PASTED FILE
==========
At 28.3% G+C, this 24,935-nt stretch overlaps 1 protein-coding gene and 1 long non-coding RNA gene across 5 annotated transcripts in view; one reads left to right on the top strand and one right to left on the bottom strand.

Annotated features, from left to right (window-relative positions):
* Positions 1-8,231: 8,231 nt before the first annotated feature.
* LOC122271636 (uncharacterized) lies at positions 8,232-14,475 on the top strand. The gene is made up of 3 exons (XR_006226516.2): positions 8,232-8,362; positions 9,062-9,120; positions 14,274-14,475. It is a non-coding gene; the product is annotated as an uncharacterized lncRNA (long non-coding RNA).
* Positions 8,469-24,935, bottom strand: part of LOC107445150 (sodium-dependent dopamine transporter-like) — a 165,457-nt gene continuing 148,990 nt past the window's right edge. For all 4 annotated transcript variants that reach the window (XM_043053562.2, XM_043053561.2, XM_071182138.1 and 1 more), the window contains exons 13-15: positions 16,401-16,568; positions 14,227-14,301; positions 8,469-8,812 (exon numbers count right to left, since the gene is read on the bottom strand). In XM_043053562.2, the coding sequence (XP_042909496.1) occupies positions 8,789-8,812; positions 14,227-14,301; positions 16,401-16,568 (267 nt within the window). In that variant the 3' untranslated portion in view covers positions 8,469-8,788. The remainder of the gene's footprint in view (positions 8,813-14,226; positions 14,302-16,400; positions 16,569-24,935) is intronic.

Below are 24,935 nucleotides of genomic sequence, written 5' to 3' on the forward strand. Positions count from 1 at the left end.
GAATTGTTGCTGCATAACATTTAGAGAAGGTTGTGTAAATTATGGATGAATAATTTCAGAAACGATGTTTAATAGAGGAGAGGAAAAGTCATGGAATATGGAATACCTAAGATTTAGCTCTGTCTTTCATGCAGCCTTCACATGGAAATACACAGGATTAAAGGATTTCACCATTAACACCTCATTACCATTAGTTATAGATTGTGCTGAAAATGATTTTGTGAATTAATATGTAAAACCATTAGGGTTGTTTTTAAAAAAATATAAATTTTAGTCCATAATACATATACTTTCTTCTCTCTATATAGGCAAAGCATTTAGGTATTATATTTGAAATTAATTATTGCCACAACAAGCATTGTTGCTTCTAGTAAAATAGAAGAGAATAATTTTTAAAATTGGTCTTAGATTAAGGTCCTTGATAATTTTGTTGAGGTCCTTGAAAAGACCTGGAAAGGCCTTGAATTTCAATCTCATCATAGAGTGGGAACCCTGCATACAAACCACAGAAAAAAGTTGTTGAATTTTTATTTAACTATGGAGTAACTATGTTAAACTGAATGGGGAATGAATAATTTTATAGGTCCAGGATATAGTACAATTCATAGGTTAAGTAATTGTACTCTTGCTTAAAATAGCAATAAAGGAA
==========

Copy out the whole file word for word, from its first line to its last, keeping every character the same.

At 28.3% G+C, this 24,935-nt stretch overlaps 1 protein-coding gene and 1 long non-coding RNA gene across 5 annotated transcripts in view; one reads left to right on the top strand and one right to left on the bottom strand.

Annotated features, from left to right (window-relative positions):
* Positions 1-8,231: 8,231 nt before the first annotated feature.
* LOC122271636 (uncharacterized) lies at positions 8,232-14,475 on the top strand. The gene is made up of 3 exons (XR_006226516.2): positions 8,232-8,362; positions 9,062-9,120; positions 14,274-14,475. It is a non-coding gene; the product is annotated as an uncharacterized lncRNA (long non-coding RNA).
* Positions 8,469-24,935, bottom strand: part of LOC107445150 (sodium-dependent dopamine transporter-like) — a 165,457-nt gene continuing 148,990 nt past the window's right edge. For all 4 annotated transcript variants that reach the window (XM_043053562.2, XM_043053561.2, XM_071182138.1 and 1 more), the window contains exons 13-15: positions 16,401-16,568; positions 14,227-14,301; positions 8,469-8,812 (exon numbers count right to left, since the gene is read on the bottom strand). In XM_043053562.2, the coding sequence (XP_042909496.1) occupies positions 8,789-8,812; positions 14,227-14,301; positions 16,401-16,568 (267 nt within the window). In that variant the 3' untranslated portion in view covers positions 8,469-8,788. The remainder of the gene's footprint in view (positions 8,813-14,226; positions 14,302-16,400; positions 16,569-24,935) is intronic.

Below are 24,935 nucleotides of genomic sequence, written 5' to 3' on the forward strand. Positions count from 1 at the left end.
GAATTGTTGCTGCATAACATTTAGAGAAGGTTGTGTAAATTATGGATGAATAATTTCAGAAACGATGTTTAATAGAGGAGAGGAAAAGTCATGGAATATGGAATACCTAAGATTTAGCTCTGTCTTTCATGCAGCCTTCACATGGAAATACACAGGATTAAAGGATTTCACCATTAACACCTCATTACCATTAGTTATAGATTGTGCTGAAAATGATTTTGTGAATTAATATGTAAAACCATTAGGGTTGTTTTTAAAAAAATATAAATTTTAGTCCATAATACATATACTTTCTTCTCTCTATATAGGCAAAGCATTTAGGTATTATATTTGAAATTAATTATTGCCACAACAAGCATTGTTGCTTCTAGTAAAATAGAAGAGAATAATTTTTAAAATTGGTCTTAGATTAAGGTCCTTGATAATTTTGTTGAGGTCCTTGAAAAGACCTGGAAAGGCCTTGAATTTCAATCTCATCATAGAGTGGGAACCCTGCATACAAACCACAGAAAAAAGTTGTTGAATTTTTATTTAACTATGGAGTAACTATGTTAAACTGAATGGGGAATGAATAATTTTATAGGTCCAGGATATAGTACAATTCATAGGTTAAGTAATTGTACTCTTGCTTAAAATAGCAATAAAGGAA